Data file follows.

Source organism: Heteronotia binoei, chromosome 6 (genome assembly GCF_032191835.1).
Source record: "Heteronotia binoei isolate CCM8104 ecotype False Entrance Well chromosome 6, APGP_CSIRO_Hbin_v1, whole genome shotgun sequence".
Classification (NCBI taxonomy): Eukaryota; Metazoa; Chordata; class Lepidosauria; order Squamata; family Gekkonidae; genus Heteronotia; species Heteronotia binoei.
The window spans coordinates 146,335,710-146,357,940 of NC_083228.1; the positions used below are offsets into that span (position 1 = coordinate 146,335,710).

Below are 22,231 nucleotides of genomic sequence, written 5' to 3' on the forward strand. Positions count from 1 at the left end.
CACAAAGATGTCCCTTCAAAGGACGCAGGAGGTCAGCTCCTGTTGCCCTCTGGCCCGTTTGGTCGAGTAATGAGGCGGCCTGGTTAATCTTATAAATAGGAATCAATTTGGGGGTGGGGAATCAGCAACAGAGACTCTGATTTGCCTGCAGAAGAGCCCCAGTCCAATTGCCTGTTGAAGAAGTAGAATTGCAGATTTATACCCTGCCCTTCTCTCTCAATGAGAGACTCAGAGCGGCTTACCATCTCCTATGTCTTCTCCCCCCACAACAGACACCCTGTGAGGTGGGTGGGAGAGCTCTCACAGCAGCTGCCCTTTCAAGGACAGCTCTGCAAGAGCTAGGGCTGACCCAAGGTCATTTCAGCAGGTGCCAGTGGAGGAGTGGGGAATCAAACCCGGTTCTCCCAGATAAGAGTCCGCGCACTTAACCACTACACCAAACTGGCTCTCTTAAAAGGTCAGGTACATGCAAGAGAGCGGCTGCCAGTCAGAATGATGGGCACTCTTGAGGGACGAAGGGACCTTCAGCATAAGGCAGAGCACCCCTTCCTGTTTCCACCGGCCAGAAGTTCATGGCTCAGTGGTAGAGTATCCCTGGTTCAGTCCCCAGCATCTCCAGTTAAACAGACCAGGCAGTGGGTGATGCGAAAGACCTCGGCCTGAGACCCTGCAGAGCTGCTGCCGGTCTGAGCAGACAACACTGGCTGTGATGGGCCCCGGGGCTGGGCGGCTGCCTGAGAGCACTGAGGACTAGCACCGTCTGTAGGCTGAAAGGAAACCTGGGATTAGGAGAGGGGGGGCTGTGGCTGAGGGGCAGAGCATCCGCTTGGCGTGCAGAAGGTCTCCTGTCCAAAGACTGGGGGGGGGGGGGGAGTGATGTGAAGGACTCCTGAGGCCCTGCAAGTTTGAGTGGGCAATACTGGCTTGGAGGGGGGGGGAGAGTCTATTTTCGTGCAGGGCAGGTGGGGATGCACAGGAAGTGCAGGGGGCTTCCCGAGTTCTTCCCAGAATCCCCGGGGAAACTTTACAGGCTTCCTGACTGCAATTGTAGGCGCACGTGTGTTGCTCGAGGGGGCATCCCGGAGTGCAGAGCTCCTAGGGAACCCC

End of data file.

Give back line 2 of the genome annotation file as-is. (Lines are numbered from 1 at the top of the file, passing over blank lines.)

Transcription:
Source record: "Heteronotia binoei isolate CCM8104 ecotype False Entrance Well chromosome 6, APGP_CSIRO_Hbin_v1, whole genome shotgun sequence".